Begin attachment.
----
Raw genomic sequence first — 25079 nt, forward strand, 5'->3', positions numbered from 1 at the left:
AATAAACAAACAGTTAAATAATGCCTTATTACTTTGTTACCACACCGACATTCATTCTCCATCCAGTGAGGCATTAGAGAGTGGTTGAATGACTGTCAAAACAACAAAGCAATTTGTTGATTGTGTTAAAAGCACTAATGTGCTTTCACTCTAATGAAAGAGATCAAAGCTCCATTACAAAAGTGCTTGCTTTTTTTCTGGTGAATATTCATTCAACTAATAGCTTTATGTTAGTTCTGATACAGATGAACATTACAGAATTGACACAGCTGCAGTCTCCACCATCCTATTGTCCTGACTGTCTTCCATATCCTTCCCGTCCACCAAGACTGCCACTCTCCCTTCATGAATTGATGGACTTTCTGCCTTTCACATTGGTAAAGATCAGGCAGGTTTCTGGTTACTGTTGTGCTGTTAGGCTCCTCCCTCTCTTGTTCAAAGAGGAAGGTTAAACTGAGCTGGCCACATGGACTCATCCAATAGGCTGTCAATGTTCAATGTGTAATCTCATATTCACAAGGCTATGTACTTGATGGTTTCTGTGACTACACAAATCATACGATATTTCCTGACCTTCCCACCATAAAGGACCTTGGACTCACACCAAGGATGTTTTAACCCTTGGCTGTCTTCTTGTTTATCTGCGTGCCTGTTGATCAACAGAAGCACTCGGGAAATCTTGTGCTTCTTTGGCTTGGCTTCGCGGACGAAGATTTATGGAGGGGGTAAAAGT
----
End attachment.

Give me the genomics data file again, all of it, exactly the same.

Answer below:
Raw genomic sequence first — 25079 nt, forward strand, 5'->3', positions numbered from 1 at the left:
AATAAACAAACAGTTAAATAATGCCTTATTACTTTGTTACCACACCGACATTCATTCTCCATCCAGTGAGGCATTAGAGAGTGGTTGAATGACTGTCAAAACAACAAAGCAATTTGTTGATTGTGTTAAAAGCACTAATGTGCTTTCACTCTAATGAAAGAGATCAAAGCTCCATTACAAAAGTGCTTGCTTTTTTTCTGGTGAATATTCATTCAACTAATAGCTTTATGTTAGTTCTGATACAGATGAACATTACAGAATTGACACAGCTGCAGTCTCCACCATCCTATTGTCCTGACTGTCTTCCATATCCTTCCCGTCCACCAAGACTGCCACTCTCCCTTCATGAATTGATGGACTTTCTGCCTTTCACATTGGTAAAGATCAGGCAGGTTTCTGGTTACTGTTGTGCTGTTAGGCTCCTCCCTCTCTTGTTCAAAGAGGAAGGTTAAACTGAGCTGGCCACATGGACTCATCCAATAGGCTGTCAATGTTCAATGTGTAATCTCATATTCACAAGGCTATGTACTTGATGGTTTCTGTGACTACACAAATCATACGATATTTCCTGACCTTCCCACCATAAAGGACCTTGGACTCACACCAAGGATGTTTTAACCCTTGGCTGTCTTCTTGTTTATCTGCGTGCCTGTTGATCAACAGAAGCACTCGGGAAATCTTGTGCTTCTTTGGCTTGGCTTCGCGGACGAAGATTTATGGAGGGGGTAAAAGT